The union representing the SEF inspectors warned on Thursday of a “lack of control” of trafficking in human beings in Portugal due to the lack of means to prevent and combat this crime, which is increasing in the country.
“The SEF inspectors want to alert the Portuguese society, the deputies and especially the Government to the need to improve action and prevent this scourge in Portugal,” the union who are planning holding a conference on trafficking of human beings, told Lusa.
The Trade Union of the Career of Investigation and Inspection of the Aliens and Borders Service (SCIF / SEF) will hold the conference “Trafficking in human beings – the SEF and the fight against human trafficking” on April 27 in Lisbon.
Acácio Pereira said that the choice of this topic for the conference is related to “the frightening rise in recent years of trafficking in human beings in Europe, including in Portugal.”
According to the trade unionist, trafficking in human beings is “modern slavery” and constitutes a crime that “has to be fought better”.
“The inspectors of SEF feel the impotence of those who do not have the means, neither to prevent, nor to fight and to persecute most of the crimes,” he maintained, reporting data from 2017, which show that in Portugal there are tens of thousands of foreigners abused on farms. He added that the country had begun to be used as a new route of trafficking of African children.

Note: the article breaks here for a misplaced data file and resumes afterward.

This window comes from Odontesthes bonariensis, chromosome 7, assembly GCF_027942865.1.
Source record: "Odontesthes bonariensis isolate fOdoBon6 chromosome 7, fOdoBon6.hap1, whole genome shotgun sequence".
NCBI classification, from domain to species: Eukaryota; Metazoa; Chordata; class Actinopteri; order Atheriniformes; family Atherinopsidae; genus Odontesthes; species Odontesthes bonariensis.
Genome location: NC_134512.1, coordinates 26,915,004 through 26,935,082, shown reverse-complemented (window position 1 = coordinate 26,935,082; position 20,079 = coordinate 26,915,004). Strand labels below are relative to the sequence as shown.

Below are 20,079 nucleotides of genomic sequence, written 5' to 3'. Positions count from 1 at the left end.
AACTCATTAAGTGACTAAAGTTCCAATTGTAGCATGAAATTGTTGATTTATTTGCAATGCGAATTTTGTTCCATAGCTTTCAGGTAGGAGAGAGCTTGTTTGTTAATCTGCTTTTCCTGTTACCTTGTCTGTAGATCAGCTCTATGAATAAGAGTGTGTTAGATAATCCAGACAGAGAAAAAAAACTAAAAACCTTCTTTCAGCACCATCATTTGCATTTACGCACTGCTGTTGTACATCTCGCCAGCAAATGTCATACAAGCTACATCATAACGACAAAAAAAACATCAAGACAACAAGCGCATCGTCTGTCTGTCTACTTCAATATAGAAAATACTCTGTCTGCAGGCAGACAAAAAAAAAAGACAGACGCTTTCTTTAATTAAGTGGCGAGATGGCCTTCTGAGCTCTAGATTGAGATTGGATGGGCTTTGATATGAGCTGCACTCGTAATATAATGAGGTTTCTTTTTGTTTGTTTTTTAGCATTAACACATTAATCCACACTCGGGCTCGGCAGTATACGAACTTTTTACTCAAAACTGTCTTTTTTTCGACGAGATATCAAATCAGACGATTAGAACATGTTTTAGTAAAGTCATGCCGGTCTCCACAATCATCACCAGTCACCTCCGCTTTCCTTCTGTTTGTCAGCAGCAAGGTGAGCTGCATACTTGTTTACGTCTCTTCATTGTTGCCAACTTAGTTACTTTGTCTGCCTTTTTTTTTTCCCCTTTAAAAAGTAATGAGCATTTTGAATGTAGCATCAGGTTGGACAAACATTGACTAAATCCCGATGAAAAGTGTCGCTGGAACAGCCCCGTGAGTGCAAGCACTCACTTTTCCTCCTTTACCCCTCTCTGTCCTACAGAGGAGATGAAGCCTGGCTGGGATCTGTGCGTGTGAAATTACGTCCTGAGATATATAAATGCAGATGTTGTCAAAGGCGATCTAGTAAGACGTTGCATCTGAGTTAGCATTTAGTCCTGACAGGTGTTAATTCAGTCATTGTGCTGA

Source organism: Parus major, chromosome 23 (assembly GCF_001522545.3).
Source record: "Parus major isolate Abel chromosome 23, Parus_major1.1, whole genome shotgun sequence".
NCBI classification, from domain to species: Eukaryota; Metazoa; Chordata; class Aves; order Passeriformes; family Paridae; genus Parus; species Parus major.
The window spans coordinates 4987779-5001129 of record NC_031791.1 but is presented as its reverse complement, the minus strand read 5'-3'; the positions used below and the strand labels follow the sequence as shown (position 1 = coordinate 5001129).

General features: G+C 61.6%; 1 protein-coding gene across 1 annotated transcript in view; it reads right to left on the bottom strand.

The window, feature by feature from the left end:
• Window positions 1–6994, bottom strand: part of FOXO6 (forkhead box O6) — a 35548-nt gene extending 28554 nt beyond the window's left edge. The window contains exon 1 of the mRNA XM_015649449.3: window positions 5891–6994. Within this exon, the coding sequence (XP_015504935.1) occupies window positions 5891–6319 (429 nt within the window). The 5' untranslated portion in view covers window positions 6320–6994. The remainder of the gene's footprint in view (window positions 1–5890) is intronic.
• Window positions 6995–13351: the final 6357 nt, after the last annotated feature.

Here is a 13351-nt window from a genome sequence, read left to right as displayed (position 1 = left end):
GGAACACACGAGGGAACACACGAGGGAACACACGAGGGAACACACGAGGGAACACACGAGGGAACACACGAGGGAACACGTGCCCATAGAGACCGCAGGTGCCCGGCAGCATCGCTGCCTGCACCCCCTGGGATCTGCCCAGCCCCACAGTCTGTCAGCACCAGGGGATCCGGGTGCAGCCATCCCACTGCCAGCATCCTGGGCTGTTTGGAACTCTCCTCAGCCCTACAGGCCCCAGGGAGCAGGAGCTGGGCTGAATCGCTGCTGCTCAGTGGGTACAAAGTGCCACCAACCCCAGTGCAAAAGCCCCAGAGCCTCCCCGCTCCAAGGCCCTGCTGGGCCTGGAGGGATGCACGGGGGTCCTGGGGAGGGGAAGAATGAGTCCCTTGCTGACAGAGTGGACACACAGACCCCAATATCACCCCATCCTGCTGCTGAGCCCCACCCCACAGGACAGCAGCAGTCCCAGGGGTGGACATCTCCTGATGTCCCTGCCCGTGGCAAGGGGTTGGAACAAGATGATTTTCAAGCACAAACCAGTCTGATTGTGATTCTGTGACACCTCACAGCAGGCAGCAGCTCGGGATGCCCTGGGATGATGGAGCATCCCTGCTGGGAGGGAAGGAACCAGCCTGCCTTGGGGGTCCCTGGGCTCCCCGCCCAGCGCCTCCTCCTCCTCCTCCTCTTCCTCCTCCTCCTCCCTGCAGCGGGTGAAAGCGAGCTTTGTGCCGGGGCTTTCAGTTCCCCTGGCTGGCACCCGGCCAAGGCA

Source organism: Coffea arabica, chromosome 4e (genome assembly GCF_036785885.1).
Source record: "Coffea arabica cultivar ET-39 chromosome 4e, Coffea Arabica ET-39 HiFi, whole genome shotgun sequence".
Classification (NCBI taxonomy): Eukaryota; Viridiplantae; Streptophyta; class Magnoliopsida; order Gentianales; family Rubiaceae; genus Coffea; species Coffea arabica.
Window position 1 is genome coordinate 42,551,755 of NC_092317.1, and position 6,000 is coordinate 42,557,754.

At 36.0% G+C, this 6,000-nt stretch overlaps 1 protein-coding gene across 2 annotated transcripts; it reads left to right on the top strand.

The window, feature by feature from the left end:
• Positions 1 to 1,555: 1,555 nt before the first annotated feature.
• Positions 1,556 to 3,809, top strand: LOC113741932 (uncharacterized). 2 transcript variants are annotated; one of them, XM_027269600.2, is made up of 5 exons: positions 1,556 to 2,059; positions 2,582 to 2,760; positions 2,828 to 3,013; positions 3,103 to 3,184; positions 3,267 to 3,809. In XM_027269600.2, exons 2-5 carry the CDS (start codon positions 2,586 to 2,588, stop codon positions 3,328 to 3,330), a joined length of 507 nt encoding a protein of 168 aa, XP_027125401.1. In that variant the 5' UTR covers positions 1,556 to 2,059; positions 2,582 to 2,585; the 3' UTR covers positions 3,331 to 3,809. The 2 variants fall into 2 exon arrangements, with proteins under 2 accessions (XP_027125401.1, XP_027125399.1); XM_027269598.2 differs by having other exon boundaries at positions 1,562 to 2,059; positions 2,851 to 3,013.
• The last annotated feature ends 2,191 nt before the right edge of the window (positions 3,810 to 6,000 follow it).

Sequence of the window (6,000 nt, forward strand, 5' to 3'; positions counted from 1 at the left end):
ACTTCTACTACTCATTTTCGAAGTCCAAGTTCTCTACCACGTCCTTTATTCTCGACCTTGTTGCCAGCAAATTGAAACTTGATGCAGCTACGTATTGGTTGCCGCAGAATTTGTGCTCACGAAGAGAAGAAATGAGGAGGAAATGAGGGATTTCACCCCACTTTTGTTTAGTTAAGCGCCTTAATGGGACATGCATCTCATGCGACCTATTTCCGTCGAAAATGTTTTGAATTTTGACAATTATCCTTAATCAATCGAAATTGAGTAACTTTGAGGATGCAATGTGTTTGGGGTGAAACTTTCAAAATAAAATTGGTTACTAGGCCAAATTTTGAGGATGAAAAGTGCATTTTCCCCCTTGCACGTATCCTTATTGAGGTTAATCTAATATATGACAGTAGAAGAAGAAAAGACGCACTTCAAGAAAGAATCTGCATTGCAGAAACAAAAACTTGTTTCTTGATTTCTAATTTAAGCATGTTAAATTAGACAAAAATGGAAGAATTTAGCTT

Acácio Pereira said that these children and adolescents are used for exploitation and slavery in countries such as France or Germany, functioning Portugal as a gateway to the Schengen area.
“In most cases, African children arrive with false documents, but accompanied by adults with legal documentation, almost always from Portuguese-speaking countries,” he said. He explained that SEF inspectors “have been able to arrest traffickers and rescue some children”, but the perception is that we must “increase the resources so that most of this traffic does not continue”.
According to the SCIF / SEF, labour exploitation in agricultural areas, especially in the Alentejo, “is out of control due to lack of capacity of the SEF to control the overwhelming majority of farms where illegal workers are abused.”
“With the progressive realization of irrigation projects in the Alentejo, especially in the Alqueva and Alentejo coastal areas, there are seasonal work spikes in different cultures, which means that, throughout the year, there are always coming and going